In terms of getting into the professional side of things, I really finished school and I wasn’t sure what to do. I had been, while I was in university, coaching. It started off at Etobicoke Yacht Club doing CAN Sail 1 and 2 and intermediate there. I enjoyed doing that and it was an absolutely wonderful way to both earn some money when you weren’t at school, stay outside and stay involved in the sport. I really wanted to race coach, so the opening came up at National for the race coach position here and I was like, “I’m applying there and I want to coach double-handed.” So I worked at National, the race team, primarily we converted the team to a 420 team and I did that for I think three summers. Once I finished school like I said, and I was working at National, they were like, “Well, do you want to work in the office in the winter until you figure out what you want to do?” I said like, “Sure, that sounds like fun.” So I did a season as the receptionist and then they were like, “We’d like to make a position for you here.” Amelia is the programs and marketing manager at National Yacht Club.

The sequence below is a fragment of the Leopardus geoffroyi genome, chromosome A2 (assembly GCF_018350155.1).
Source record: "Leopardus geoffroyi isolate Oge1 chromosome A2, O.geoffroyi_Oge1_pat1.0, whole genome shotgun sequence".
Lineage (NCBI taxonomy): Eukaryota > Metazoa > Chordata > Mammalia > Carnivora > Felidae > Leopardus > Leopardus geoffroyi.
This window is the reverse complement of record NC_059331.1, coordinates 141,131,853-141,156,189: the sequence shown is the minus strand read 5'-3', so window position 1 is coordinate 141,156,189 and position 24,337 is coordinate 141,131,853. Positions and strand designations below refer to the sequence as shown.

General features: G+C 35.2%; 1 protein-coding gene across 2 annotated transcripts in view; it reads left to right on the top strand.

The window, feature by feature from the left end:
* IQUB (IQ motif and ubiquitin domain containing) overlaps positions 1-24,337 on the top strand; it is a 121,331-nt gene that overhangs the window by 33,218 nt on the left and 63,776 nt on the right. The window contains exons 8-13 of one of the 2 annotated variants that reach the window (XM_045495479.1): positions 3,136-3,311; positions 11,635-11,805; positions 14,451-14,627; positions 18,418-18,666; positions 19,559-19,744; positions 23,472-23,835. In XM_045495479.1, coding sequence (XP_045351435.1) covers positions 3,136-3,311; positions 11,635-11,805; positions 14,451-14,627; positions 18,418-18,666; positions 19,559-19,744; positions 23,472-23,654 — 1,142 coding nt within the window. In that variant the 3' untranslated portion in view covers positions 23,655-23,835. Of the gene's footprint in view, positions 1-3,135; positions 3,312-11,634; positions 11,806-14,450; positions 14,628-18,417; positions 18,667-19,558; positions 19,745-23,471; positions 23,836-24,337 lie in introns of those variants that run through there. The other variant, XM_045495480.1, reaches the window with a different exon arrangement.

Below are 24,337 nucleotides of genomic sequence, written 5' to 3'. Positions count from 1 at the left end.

What were your first impressions of the sailing world from a professional lens? Now that you are on the professional side of it, do you think that your impressions of the sailing worlds have changed at all?
I think that honestly the experience I had as a youth sailor and as a racing coach very much prepared me for the politics, it is a male dominated industry. I think [because] I grew up in it, I’ve just become sort of used to that. I think people appreciate it once they know that you have the history and you understand what you’re talking about, it’s easy for them to respect your opinions. There’s sometimes the assumption that you might not know stuff about boats because you just work in the office and they don’t necessarily know that you have a sailing background.
What keeps you coming back for more for sailing? What keeps you wanting to come back every day to work?